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SCOTT JAGOW: DaimlerChrysler plans to roll out a cleaner diesel engine in a couple years. And apparently, it also wants to sell Chinese-made cars in the U.S. Today, a Chinese automaker named Chery said it's been talking with Daimler about producing small cars in China and selling them under the Dodge brand in the states. As Jocelyn Ford tells us, this could be the future.
JOCELYN FORD: If high-tech companies build their low-end computers in China for export around the world, why can't auto companies do likewise? The attraction is obvious.
SUN JIAN [translator]:"The cost of labor in China is much lower than in U.S."
Auto analyst Sun Jian of AT Kearny says labor in China accounts for about 5 percent of the total cost of the car. In the U.S., it's about 15 to 20 percent of the cost.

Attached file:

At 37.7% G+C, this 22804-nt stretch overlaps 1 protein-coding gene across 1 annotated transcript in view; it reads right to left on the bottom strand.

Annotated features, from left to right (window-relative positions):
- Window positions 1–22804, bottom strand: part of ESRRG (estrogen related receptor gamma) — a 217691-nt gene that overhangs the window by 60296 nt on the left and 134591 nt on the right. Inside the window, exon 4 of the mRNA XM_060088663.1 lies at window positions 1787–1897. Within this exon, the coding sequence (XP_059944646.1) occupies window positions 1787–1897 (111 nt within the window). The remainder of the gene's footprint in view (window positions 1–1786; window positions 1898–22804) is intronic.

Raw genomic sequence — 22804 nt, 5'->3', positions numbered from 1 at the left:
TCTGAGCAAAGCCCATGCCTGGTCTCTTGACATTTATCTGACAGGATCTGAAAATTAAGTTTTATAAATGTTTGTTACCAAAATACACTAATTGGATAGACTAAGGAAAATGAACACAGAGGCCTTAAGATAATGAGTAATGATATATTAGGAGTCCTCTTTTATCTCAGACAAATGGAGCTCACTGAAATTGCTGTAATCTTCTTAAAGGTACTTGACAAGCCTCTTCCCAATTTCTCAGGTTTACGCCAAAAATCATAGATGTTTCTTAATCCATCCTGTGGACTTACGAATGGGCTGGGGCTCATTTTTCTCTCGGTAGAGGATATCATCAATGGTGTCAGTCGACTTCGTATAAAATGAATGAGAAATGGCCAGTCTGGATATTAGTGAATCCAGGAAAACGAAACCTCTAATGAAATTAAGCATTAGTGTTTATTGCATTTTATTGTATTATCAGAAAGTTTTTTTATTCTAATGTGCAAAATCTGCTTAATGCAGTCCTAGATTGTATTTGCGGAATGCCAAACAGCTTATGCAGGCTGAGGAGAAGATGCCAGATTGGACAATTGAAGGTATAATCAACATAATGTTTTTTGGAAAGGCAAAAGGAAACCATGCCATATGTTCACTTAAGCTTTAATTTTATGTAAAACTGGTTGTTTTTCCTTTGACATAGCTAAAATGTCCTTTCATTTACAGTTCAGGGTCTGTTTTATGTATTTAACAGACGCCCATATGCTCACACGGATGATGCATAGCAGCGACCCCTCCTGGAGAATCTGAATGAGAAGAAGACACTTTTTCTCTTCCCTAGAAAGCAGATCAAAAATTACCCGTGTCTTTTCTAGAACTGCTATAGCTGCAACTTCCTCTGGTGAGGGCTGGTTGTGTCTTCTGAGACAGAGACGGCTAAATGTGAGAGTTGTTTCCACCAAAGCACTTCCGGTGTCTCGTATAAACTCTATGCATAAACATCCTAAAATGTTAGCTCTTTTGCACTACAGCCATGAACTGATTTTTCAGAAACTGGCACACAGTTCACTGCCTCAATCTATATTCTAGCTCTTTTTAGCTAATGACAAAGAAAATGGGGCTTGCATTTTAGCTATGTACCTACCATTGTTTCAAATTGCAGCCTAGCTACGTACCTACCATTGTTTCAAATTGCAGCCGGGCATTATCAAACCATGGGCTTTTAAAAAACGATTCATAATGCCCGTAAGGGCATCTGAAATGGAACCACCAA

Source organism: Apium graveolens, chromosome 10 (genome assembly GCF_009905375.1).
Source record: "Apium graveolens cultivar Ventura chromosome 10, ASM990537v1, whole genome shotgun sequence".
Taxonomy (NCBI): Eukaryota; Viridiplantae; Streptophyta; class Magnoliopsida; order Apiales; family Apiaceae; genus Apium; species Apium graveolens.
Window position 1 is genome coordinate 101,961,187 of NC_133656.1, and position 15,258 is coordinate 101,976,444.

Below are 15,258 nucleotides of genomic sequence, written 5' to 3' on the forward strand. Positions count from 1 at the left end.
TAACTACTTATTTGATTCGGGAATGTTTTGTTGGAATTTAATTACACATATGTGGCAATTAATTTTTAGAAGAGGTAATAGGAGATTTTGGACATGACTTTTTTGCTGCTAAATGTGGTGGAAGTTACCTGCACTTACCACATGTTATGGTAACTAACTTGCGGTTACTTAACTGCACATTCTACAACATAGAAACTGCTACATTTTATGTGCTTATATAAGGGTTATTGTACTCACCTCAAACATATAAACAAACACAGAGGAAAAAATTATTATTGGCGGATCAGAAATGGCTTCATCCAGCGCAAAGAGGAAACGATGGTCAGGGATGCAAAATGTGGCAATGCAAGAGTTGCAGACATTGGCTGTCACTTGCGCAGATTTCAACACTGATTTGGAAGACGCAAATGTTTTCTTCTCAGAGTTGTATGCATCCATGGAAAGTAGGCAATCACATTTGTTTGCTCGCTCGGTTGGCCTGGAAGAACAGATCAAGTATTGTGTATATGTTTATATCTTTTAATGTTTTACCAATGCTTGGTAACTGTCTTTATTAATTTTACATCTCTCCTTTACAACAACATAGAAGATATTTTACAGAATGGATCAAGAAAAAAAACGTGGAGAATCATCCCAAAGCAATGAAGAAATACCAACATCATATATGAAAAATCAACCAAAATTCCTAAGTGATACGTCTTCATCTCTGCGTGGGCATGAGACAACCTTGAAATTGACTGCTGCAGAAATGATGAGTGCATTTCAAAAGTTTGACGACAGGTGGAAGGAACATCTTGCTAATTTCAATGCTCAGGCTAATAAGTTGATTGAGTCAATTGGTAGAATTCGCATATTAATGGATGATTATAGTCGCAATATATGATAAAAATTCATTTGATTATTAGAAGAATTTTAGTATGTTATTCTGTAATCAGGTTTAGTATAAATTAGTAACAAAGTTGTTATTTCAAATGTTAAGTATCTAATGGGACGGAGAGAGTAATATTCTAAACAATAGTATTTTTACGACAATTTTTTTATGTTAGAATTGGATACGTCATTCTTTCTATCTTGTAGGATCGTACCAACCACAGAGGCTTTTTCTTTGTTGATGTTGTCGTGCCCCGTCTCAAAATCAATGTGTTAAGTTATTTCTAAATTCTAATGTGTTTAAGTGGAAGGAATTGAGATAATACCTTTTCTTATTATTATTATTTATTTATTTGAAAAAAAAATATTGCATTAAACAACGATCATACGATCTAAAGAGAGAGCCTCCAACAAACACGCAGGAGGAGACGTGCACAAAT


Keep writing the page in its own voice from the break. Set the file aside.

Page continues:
He expects within the next five years many multi-national automakers will export inexpensive cars from China to the U.S. and Europe.
But he says this is not necessarily bad news for U.S. autoworkers. Consider the IT or information technology industry.
JIAN [translator]:"Today a lot of IT products are assembled in China. But in U.S. side you still see a very good booming IT industry because they keep working on the high end."
It will be a long time, he says, before China will export luxury cars.
In Beijing, I'm Jocelyn Ford for Marketplace.